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Ikhide thinks GEJ’s games can set Naija on fire. See how



President Goodluck Jonathan’s suspenseful transitional government is gradually drawing to a close. His secret wish has been truncated. He expects Nigerians to simply reward his six-year government with another four-year term. It is a vain fancy gone awry. It is a sordid denuding way of dreaming away one’s incompetence in governance. His rule has undoubtedly ended. But he has other tricks up his sleeves. In primitive societies, authoritarian governments survive because a coalition of political and military elites stands ready and willing to employ violence to execute the Machiavellian version of politics. The scenario described above mirrors Mr. Jonathan’s government, and his propensity to perpetuate himself in power beyond 2015. He has been throwing several variables around to reinforce his fable hold on governance of the nation. Corruption in his government has decimated the middle class, dampened the prospect of power generation, ruined production industries, brought education to the precipice, and the nation to the edge. This version of in-your-face affront by Mr. Jonathan’s disingenuous politics of self-sustaining gimmickry cannot be disregarded. Beginning from 2014 in Ekiti governorship election, Nigerian democracy became militarised with the overt intrusion of the security bodies into the political arena, a process that reached its feverish peak before the August 9, 2014 Osun governorship election. The electoral dimension of Mr. Jonathan’s authoritarianism stems from the fact that if his government fails to hold elections as constitutionally stipulated, he is searching for an avenue to legitimised his hold on power so as to manipulate the elections for his own ends. The reign of terror in Ekiti and Osun elections was possible because of the symbiosis between the PDP and the security agencies, with Jonathan providing the glue that binds them together in pursuit of regime survival. The Ekiti and Osun elections’ heist marked glooming spots on the nation’s map of liberal democracy as practised in saner society. It has come to the open after a leaked audio recording of how the military was used to rig the Ekiti election. Nigerians who were alarmed at the Ekiti and Osun were not alarmists as claimed by the president and the Peoples Democratic Party (PDP). Nigeria is symptomatic of a militarised state that reflects a broader mindset on the part of the government. International communities, civil rights groups, and media outlets have expressed concern about the role of the military in a democratic society, and even the Ministry of Justice has raised concerns about how to deal with the use of brutal force by the military towards unarmed citizens. Taking the long view, I can’t agree less that the militarised elections are a reflection of the evolution of government toward a police state model. Although, the nation has witnessed brutal repression of political opponents since the Fourth Republic, which was deeply rooted in former President Olusegun Obasanjo’s government, this phenomenon evolved gradually, after the 2011 presidential election, which led to the death of many. Militarisation of the nation’s politics reflects the convergence of hostile and desperate political groupings and the policy of the government at the centre, which has been striving to remain in power for a hundred years. Now, its new found fang has been to eliminate “potential political enemies as terrorists”. It’s interesting to know that in essence, the justice system has indicted the military, police, State Security and their bloodcurdling cousins in a lawsuit brought before it in Kano by a group of concerned Nigerians. It’s interesting because the judgement came at a time the entire justice system was stacked against political opponents or those perceived to be the enemies of the president, or his political party. The drawbacks of the military naivety has been exposed which misconstrues faithful service to the nation and its institutional structures, as the actual service to the government at the centre. The crises that attended both Ekiti and Osun gubernatorial elections should have provoked more protests from Nigerians; thereby prompting altruistic reform in our electoral body, its independence, and of course, toward attainment of free and fair election; devoid of manipulation of any kind. Mr. Jonathan’s heavy-handed government has consistently used the state apparatus to suppress dissenting voices and break up protesting groups violently more than his predecessors. The gory scene in Ekiti, where the police shot an opposition protesting youth to death, where the military threatened to shoot Rotimi Amaechi, Adams Oshiomhole, both governors of the opposition party and others sympathetic to their cause is still fresh in our minds. The incident of Ayo Fayose, as the governor-in-waiting of Ekiiti ordering the merciless beating of judges handling his eligibility case in the Ado-Ekiti High Court has not dissipated. Mr. Jonathan can resort to engaging military hostility, given the history of his failed government, because under his watchful eye the state has crushed opposition elements or co-opted their followers in some manner that invariably includes superficial reforms. Nigerians didn’t hold much hope for institutional change under President Jonathan given the culture of militarised elections we have had so far. The subtle mass protests that attended Ekiti governorship election are not just about the frozen institutional structure steeped in military and police-state methods, it was obviously created by the PDP government. The civil rights groups actually came short of staving off the negative effects of military deployment in an election and the harm’s way such military engagement puts the nation and its toddling democracy. Such protests should have been properly channeled to address elections’ manipulation, violence and social justice. It is true that protests movements throughout Nigerian history have failed to change the status quo and there is no reason to be optimistic that the ones which led to the judgement in a Kano court a few weeks ago will amount to anything. Nigerians are not in high spirit that their president will order the implementation of the court judgement. Neither do we expect a revolution if the presidency used the military and other security apparatus to intimidate, manipulate and ultimately suppress Nigerian’ voices in the coming 2015 presidential election. The INEC chairman, Prof Attahiru Jega has in the past faulted the deployment of soldiers and hooded security men during Ekiti and Osun elections, describing it as abhorrent in a democracy. Besides, he spoke of how an attempt to rig the Ogun State governorship failed. Describing the trend as worrisome, he said “masked men would not be allowed for next year’s general elections”, as he also accused the security men deployed in Osun State of being “overzealous”. Department of State Security (DSS) spokesperson Marylyn Ogar admitted that some of the DSS men deployed for the election wore hoods. There may not be sporadic uprisings in urban areas in Nigeria that will dethrone President Jonathan overnight, but there will be popular protests that will continue for different reasons, all of them revolving around the issue of absence of social justice and of their children’s lives look very bleak, when they realize that society is becoming increasingly unjust to popular democracy. However, the cumulative effect of the protests that is to come, if the military lends itself to wrongful uses – as it were in 2011 – will lead to mass demonstrations with very serious consequences on the unity of the country. When the lives of the people are stagnated, and the prospects more and more people, and not just the very ordinary people and poor minorities, it is very likely that a segment of the more radical of them will take to the streets and others will follow. This is the danger militarised elections could bring, and had brought to many Third World Country.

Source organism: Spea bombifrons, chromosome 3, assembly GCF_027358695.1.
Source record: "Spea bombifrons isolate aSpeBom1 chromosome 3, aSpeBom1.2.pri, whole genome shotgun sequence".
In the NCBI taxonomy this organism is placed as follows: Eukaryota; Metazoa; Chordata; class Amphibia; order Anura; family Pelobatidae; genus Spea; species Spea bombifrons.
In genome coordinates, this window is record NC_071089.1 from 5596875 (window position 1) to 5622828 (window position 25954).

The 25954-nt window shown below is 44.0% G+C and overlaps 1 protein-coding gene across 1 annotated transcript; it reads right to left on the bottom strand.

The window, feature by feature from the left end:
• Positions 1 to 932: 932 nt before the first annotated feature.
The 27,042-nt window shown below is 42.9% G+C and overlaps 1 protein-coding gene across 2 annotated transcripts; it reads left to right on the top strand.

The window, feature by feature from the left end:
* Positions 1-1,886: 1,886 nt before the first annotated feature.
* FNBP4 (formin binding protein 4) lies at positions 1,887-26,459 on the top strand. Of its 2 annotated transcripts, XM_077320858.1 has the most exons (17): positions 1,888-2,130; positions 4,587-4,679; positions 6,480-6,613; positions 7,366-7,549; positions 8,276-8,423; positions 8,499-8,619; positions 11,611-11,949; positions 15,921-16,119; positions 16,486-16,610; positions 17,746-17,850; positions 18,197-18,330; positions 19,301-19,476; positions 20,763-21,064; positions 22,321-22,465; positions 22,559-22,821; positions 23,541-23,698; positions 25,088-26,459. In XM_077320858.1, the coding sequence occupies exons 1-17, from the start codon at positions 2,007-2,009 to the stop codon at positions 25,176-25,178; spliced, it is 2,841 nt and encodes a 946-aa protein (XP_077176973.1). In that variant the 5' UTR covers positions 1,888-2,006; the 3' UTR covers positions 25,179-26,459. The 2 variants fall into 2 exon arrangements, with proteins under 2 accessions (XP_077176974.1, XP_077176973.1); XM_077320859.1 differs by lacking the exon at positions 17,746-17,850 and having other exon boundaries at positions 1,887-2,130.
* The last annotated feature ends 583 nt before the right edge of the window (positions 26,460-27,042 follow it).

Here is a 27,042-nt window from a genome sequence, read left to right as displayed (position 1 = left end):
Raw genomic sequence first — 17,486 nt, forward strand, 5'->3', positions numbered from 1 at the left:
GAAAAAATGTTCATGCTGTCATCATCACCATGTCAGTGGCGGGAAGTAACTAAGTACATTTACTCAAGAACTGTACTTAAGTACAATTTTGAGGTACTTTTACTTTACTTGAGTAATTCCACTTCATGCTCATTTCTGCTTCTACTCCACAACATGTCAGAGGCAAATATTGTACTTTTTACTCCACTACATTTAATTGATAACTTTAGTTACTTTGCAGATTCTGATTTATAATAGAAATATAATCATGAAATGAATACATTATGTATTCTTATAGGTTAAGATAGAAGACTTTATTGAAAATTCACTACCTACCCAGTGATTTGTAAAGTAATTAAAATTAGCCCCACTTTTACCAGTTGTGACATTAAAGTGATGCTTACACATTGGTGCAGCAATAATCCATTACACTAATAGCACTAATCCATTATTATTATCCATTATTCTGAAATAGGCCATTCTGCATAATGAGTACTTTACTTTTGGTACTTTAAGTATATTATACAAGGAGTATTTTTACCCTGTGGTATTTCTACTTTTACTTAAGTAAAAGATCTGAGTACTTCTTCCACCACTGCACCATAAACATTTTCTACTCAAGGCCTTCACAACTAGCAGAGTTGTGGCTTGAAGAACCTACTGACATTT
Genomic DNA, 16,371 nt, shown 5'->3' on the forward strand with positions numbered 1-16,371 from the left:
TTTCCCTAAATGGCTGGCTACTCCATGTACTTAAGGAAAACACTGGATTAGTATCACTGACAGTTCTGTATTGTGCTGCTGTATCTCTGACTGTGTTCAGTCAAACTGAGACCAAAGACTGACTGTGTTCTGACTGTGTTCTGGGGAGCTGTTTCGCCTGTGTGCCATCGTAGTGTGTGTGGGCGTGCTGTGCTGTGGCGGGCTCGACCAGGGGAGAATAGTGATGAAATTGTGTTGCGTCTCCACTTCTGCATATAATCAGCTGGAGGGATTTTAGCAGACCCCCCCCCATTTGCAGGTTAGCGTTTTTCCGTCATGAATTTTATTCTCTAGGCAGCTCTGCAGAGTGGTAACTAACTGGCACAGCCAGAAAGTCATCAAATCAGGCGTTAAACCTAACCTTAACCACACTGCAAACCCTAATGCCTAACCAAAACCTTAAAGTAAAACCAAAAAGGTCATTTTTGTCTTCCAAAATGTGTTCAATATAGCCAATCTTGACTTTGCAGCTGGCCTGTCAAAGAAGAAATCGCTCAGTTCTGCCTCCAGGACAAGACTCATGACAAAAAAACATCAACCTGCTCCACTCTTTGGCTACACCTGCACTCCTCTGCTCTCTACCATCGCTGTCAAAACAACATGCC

Erasmus Ikhide, a Public Affairs analyst writes in from Lagos, Nigeria.